Heretical Reading of Arendt: The Space of Thinking
Lubica Učník
(Murdoch University, Perth)

In this paper, I will briefly sketch Arendt’s phenomenological analysis of the human condition defined by her early stress on the vita activa, as well as her later, vita contemplativa, in order to suggest that her project is problematic. At the heart of Arendt’s project is the problem of time: the time in her analysis of thinking as nunc stans within the vita contemplativa as well as the historical time in her analysis of the vita activa. I will argue that the problematic nature of her analyses follows from her appropriation of Heidegger’s phenomenological project without also accepting Husserl’s analyses of inner time consciousness that Heidegger presupposes. To conclude, I will briefly point towards Patočka’s project to show a different way to address human existence.

The Elder Zosima's Secret: Patočka's Envisioned Community of ‘Active Love’ in The Brothers Karamazov
Nicolas de Warren
(KU Leuven, Belgium)

In one of his last writings (1976), an essay on the philosophy of religion in Masaryk, Patocka remarks that the lessons from the life of the Elder Zosima in Dostoyevsky's The Brothers Karamazov may provide essential clues for responding to the contemporary crisis of Christianity and modern European Nihilism. What is striking about Patocka's pronouncement is his contention that this central episode in Dostoyevsky's novel promises a renewed consideration of religion (Christianity) and our relation to "being" in a manner that is both more radical and promising than Heidegger's quest for the meaning of "being." Patocka's own understanding of the Elder Zosima's wisdom remains, however, only implied in this essay. Much as with Alyosha in the presence of the Elder Zosima's stories, Patocka keeps silent in the presence of his own suggestion. What did Patocka understand as Elder's Zosima's philosophical secret? How does this implicit wisdom relate to the secret of Christianity discussed by Patocka in his Heretical Essays? In this paper, I shall critically explore the possible meanings of Patocka's insight by way of an interpretation of The Brothers Karamazov centered on the Elder Zosima's notion of "active love," the problem of evil and the resurrection of community with Alyosha's "The Speech at the Stone."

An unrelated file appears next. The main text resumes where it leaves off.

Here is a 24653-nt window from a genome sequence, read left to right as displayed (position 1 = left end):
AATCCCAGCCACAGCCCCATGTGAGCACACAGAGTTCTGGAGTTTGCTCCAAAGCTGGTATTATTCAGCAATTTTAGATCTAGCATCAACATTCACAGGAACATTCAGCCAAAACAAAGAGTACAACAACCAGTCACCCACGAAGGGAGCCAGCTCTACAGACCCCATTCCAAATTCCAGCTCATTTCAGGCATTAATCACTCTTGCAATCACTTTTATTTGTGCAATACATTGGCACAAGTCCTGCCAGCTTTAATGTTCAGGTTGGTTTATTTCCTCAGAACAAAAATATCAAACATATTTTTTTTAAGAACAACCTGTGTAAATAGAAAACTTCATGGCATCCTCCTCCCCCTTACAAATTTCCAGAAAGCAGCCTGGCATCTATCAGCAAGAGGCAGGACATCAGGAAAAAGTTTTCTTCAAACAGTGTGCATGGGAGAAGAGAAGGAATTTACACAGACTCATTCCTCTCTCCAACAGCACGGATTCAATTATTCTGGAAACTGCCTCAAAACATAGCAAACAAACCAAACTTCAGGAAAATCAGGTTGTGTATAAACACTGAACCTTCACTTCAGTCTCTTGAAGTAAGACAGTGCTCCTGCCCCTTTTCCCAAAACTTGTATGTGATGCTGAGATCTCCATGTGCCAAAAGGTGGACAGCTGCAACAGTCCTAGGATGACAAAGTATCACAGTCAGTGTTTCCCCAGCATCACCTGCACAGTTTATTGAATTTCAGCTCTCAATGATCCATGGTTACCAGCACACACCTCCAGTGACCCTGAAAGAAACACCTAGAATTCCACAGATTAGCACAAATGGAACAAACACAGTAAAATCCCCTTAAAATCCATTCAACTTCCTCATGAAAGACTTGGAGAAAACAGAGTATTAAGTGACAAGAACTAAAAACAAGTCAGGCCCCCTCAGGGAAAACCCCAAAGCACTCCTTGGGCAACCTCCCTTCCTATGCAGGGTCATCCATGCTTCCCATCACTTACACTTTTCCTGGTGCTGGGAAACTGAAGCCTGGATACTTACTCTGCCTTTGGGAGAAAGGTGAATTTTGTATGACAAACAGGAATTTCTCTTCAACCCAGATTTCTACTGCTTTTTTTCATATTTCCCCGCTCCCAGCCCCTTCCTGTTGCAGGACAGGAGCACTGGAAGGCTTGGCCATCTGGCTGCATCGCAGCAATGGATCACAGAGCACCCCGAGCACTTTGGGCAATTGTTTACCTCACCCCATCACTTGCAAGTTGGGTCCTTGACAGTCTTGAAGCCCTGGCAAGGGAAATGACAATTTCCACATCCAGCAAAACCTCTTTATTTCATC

The Thinking Brain? A Phenomenological Critique
Anita Williams
(Murdoch University, Perth)

The claim that we need no more than a brain to think covers over our engagement in the life-world and is fast becoming a modern truism. Yet, once reflected upon, the claim that the brain thinks becomes decidedly odd. Descartes claim that ‘I think therefore I am’ is fundamental to modern thought because it provides the self-sufficient ground of modern knowledge. Yet, if thinking depends upon neurons in the brain, then thinking is not a self-sufficient ground of knowledge. The absurdity at the heart of this claim echoes Husserl’s critique of psychologism and his elucidation of the modern problem of knowledge. Given the absurdity inherent in the claim that thinking is a result of neurons, how can we make sense of the growing acceptance of this claim? In this paper, in order to provide a preliminary answer to this question, I will explicate Heidegger’s claim that modern science is mathematical in the sense that it prefigures nature as “a uniformity of all bodies according to relations of space, time, and motion”. On this view, it is not surprising that thinking is explained in terms of the relations between neurons and the motion of electricity in the brain – it is not a fact ‘discovered’ by modern science, but an extension of the modern scientific conception of nature. The push to explain thinking according to the mathematical conception of nature is, not only problematic for modern knowledge, but also excludes from purview meaningful questions concerning the life-world.